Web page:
The way I have been racing hasn’t changed since the first race I competed in during the Around Alone race. I usually start slow due to a very bad seasickness I have, and once I start feeling better it goes very well. I start having better senses of the nature, the wind, the waves thus making me having better intuition. When I dismasted, I was really up and feeling my real best. But I feel this is a challenge given by God. He told me to keep on, to look forward and never give up.
VG: How is your following at home? Has there been more interest since the Vendée Globe?
The following at home was tremendous. We organized live interviews with a national television (TV Asahi) once a week with millions of viewers, and also we had a special program about not only myself but the Vendée Globe on the National Television NHK which helped promote the race in Japan. I also got the sportsmanship award of the year in 2016. At first, I was surprised because 2016 was a tremendous year of sports in Japan with the Olympics and the World Cup. I did not want to have the prize because I didn’t achieve anything. But I also thought, getting the prize is also good to show people that failure is something that happens to everyone. That is the reason I accepted the prize. I don’t consider myself a celebrity. The only reason why I do what I do is to give positive thoughts to all Japanese people who follow what I do.
VG: How is your financial situation? Do you have some new sponsors and/or the same sponsors?
My financial situation isn’t where I want to be but I am very optimistic. I wanted to start sailing in Europe this year but thinking about schedule, getting a new mast and so on. We might not have time. I am constantly meeting new sponsor's executives to try to have them on board this wonderful project. Most of my sponsors have agreed to follow me for the next Vendée Globe but they don’t see the need to sponsor so far before the actual Vendée Globe. I am still trying to convince new sponsors. We’ll see! Depending on the amount of money, I would like to have a new boat or a boat that would be more competitive than the one I have.
VG: So what is your plan towards 2020?
2020 will be a big year in Japan, because there is the Olympic Games in Tokyo, and also, I would love to be part of the fleet of the Vendée Globe. We are not sure yet, when we can bring the boat back that depends on funding. But I am conscious of the Globe Series and I really want to bring the boat back to Europe as soon as possible.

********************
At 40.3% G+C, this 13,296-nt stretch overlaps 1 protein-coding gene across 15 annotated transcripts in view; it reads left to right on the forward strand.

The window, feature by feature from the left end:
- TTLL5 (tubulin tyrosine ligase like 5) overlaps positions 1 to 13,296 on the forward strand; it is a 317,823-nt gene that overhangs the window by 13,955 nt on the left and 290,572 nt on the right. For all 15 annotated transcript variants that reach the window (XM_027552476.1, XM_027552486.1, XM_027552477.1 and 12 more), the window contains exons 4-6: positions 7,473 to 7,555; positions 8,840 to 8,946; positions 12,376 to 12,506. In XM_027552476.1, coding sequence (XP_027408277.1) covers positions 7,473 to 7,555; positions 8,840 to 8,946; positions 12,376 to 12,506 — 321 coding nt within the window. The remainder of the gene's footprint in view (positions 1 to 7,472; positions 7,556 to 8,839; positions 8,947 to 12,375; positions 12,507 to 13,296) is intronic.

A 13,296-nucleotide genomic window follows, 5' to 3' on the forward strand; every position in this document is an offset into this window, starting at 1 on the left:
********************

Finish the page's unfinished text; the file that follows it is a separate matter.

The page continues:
Unfortunately, I am not in touch directly with other skippers. I would love to show Japan to all the skippers and have them come here. I have been watching closely the way offshore sailing has changed not only from 2016 but since 2002 when I first raced. Back then, it was more like an adventure, a survival race, now it became very professional, very competitive with boats that are constantly evolving. And I don’t think this will change. In fact, I do prefer the old time when we amongst skippers were always helping each other out and it was more of an adventure that everyone was enjoying.
Meantime Shiraishi is very conscious of trying to help young Japanese sailors benefit from his experience to allow them to enjoy the challenges of ocean racing. He has been joined by two young crew members who were in Bermuda last year as part of the Youth America’s Cup Team Japan, the Kaijin Team Japan. Federico Sampei, 22, and Simon Suzuki, 27, met Kojiro last Autumn and asked if they could come and help out on the project.
« They are young and keen to learn and both speak very good English. On top of that, Simon speaks very good French as one of his parents is French », notes long time press relations supremo Shota Kanda. « They both will be part of the next Vendée Globe project in France and be a great new asset for the team. »
This month, they helped take the boat out of the water and did an excellent job replacing all the antifouling.
Kojiro said: « it is a great thing that someone younger than me has stepped up to learn an IMOCA boat. It was a struggle to find young keen crew that wanted to continue the legacy I started. »
Offshore racing is very minor in Japan, and is not really seen as a sport. There are probably fewer than five Japanese sailors that have competed in single handed racing. One of the goals of bringing the boat back to Japan was to create a movement in the offshore racing scene at home and in bring young blood who in the future might able to race in the world.
In the long run, Kojiro would like to be able to coach young Japanese people to compete in a Vendée Globe or other big ocean races.